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Intel Readying X299 Microcode Update to Enhance "Cascade Lake-X" Overclocking

Intel is readying a microcode update specially for its X299 Express chipset, to enhance the overclocking capabilities of its 10th generation Core i9 XE "Cascade Lake-X" processors. News of the update was put out in an MSI press release that speaks of the company encapsulating the new microcode in BIOS updates for its entire socket LGA2066 motherboard lineup.

"To enhance the overclocking capability for the newly launched Intel Core X-series Processors (Intel Core i9-10980XE, 10940X, 10920X, 10900X), Intel will provide a new microcode update," the statement from MSI reads. Besides "overclocking capability," the new microcode also helps to "maximize the overall performance" of "Cascade Lake-X" processors," says MSI. The company does not describe what specifically these changes are. The microcode update will be released to end-users as BIOS updates by motherboard manufacturers, so be on the lookout for one, if you're using "Cascade Lake-X."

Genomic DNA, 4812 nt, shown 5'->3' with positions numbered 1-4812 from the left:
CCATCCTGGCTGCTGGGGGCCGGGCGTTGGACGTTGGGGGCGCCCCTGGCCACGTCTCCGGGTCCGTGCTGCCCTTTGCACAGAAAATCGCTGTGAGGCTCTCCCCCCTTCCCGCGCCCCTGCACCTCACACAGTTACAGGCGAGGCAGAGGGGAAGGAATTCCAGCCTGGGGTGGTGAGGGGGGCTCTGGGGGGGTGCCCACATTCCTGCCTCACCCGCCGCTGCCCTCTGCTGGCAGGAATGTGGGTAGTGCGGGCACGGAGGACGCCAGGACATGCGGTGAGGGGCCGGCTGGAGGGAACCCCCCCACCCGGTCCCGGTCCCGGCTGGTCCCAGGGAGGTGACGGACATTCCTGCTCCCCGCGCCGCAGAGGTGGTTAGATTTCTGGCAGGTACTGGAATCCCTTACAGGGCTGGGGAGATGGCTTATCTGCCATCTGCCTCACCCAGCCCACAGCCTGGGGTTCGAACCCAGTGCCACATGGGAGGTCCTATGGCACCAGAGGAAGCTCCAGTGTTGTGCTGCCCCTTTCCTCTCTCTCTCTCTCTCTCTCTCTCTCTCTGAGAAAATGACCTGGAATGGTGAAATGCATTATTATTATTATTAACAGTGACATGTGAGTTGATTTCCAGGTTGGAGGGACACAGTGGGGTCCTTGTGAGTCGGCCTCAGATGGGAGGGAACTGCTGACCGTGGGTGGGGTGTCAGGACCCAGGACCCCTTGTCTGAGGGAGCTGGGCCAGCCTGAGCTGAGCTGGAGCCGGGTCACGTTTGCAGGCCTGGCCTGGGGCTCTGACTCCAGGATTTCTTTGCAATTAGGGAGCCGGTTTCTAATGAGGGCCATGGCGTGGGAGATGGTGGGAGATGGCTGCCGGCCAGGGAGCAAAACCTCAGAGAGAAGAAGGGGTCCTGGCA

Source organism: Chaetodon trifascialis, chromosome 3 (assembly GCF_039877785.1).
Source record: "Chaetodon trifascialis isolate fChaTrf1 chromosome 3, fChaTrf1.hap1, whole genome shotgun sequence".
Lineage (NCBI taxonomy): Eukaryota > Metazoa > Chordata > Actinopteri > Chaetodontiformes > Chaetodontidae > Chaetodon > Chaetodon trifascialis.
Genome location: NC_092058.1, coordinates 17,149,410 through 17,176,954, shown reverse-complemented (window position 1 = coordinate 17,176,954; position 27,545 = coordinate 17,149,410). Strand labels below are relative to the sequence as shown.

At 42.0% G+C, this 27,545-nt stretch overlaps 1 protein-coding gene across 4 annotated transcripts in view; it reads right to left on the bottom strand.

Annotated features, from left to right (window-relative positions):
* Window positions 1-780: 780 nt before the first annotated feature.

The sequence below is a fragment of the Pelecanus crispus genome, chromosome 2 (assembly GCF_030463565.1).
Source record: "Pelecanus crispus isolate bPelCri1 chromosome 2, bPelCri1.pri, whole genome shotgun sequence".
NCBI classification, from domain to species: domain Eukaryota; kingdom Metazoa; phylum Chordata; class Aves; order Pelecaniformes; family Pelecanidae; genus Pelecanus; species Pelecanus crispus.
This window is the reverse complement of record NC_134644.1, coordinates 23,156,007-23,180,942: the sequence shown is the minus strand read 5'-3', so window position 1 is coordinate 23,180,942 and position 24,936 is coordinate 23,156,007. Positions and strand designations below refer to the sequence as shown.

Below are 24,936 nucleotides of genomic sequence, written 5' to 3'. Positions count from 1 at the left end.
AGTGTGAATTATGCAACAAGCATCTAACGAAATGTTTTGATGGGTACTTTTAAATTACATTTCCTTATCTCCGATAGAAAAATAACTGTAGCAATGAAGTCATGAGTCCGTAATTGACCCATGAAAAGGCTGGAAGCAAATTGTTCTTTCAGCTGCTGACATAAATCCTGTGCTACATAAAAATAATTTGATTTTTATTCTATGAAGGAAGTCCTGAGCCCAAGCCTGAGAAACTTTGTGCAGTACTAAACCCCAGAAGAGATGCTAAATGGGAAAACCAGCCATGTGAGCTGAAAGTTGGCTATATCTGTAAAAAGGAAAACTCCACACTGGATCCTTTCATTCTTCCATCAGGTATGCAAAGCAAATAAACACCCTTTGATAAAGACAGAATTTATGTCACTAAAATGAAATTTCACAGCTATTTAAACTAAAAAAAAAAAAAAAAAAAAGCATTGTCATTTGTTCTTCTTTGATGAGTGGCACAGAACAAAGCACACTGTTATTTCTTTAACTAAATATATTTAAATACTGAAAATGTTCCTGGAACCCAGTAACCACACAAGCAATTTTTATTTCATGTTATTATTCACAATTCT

Intel CPUs Since Haswell Vulnerable to "Zombieload v2" Attacks, "Cascade Lake" Included

All Intel CPU microarchitectures since 2013 are vulnerable to a new class of "Zombieload," attacks, chronicled under "Zombieload v2" (CVE-2019-11135). This is the fifth kind of microarchitectural data sampling (MDS) vulnerability, besides the four already disclosed and patched against in Q2-2019. The vulnerability was kept secret by the people who discovered it, as Intel was yet to develop a mitigation against it. There is no silicon-level hardening against it, and Intel has released a firmware-level mitigation that will be distributed by motherboard manufacturers as BIOS updates, or perhaps even OS vendors. While Intel's latest enterprise and HEDT microarchitecture, "Cascade Lake" was thought to be immune to "Zombieload," it's being reported that "Zombieload v2" attacks can still compromise a "Cascade Lake" based server or HEDT that isn't patched.